But does it work? Not exactly.

Both California's and Michigan's experiences bear this out. Their briefs claim that while outreach efforts have resulted in more low-income and first-generation students, they have not alone significantly increased diversity.

In Michigan's case, there are almost six times as many white students as Black students from low-income families.

Quotation mark

A 2017 report titled Alternative Paths to Diversity: Exploring and Implementing Effective College Admissions Policies endeavors to answer this essential question: Is there a workable, nonracial way to achieve diversity without any consideration of a student's race in the admissions process?

Among the initiatives examined is the Texas Top Ten Percent Plan (TTPP), instituted in 1997 after a federal appellate court ruled in Hopwood v. Texas that the state's affirmative action system was unconstitutional.

The plan guarantees students in the top 10% of their high school class automatic admission to any public university in the state. In 2009, Texas amended the policy, raising the threshold to 6-7% for the University of Texas at Austin.

Because many of those students come from under-resourced communities, the TTPP serves as a way to increase both low-income and racial minority students, at least in theory.

However, as the Alternative Paths report points out, theory doesn't always translate into practice.

It claims numerous studies have demonstrated that replacing a holistic admissions policy with a top 10% plan … would not successfully restore the number of students of color at the most selective four-year campuses that would be achieved under a policy that considers race.

One reason is cost. Many students in low-income communities simply cannot afford to attend a four-year university. As a result, those who are admitted are less likely to enroll.

Moreover, those students, even though they represent the top tier of their high school class, aren't always adequately prepared for college.

The race-poverty correlation is far from perfect … the report notes, and the schools that do have double segregation by race and class tend to be the very schools that are the least effective in preparing students for college for many reasons.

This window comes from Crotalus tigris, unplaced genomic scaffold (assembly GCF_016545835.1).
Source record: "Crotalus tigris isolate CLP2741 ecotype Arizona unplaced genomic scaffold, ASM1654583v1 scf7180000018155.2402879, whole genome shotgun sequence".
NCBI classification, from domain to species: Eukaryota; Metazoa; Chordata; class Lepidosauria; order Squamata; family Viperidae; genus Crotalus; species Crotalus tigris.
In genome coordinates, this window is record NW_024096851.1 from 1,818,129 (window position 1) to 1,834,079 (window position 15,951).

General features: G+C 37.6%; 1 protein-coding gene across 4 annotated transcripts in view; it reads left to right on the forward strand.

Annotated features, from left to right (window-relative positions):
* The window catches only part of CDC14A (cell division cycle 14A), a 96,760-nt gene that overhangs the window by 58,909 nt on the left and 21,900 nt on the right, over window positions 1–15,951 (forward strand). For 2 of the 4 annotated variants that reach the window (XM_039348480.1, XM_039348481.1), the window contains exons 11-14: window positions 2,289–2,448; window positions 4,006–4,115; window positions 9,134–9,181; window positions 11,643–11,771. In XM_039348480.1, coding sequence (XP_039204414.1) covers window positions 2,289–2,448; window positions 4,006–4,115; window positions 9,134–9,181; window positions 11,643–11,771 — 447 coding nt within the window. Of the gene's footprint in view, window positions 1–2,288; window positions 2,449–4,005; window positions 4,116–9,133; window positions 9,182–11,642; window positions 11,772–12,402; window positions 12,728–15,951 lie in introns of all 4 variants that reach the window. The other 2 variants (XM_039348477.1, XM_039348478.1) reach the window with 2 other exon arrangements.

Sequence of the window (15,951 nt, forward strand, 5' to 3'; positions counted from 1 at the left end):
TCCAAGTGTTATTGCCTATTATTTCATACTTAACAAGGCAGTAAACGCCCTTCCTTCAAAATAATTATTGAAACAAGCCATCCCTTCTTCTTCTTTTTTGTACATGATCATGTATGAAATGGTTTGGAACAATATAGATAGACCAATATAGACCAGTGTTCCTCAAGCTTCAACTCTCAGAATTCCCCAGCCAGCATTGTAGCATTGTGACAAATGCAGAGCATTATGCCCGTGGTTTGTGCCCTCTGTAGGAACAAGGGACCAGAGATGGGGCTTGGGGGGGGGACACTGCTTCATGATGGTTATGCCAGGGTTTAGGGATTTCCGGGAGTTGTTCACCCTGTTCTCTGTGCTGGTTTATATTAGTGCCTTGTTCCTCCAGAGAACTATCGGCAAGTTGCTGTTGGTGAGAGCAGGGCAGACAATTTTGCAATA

So is there a viable race-neutral substitute for affirmative action that sufficiently satisfies diversity goals? No, says the report.

The basic conclusion of this research, it claims, is that there is no demonstrated feasible alternative that would produce the levels of diversity that selective universities find necessary for their educational missions without some consideration of race.

Similar studies conducted by Georgetown's Center on Education and the Workforce issued the same verdict.

Certainly, selective colleges should strive for class diversity along with racial diversity, wrote Anthony Carnevale, the center's director. But class disadvantage and racial disadvantage are distinct problems — with different roots and different impacts — and they require distinctive solutions.

Interpreting Proxies for Race

In a post-affirmative action world, where the consideration of race as a factor in admissions decisions is no longer legal, can and will universities still favor applicants of color? Can these decisions ever be truly race-neutral?

Consider, for example, a student's personal statement reflecting on the challenges of belonging to a particular race. Perhaps that student took part in extracurricular activities signaling membership in a minority community. The University of California evaluates students based on numerous factors, according to a statement shared with BestColleges, including an appreciation of their individual context and lived experiences.

And even without an explicit application checkbox for race, certain assumptions can be made based on surnames, ZIP codes, and individual high schools, notes admissions consultant Sara Harberson.

It's a form of racial profiling in college admissions that no one speaks about, Harberson wrote on her website. And that won't end. In fact, that will increase as a result of affirmative action being eliminated.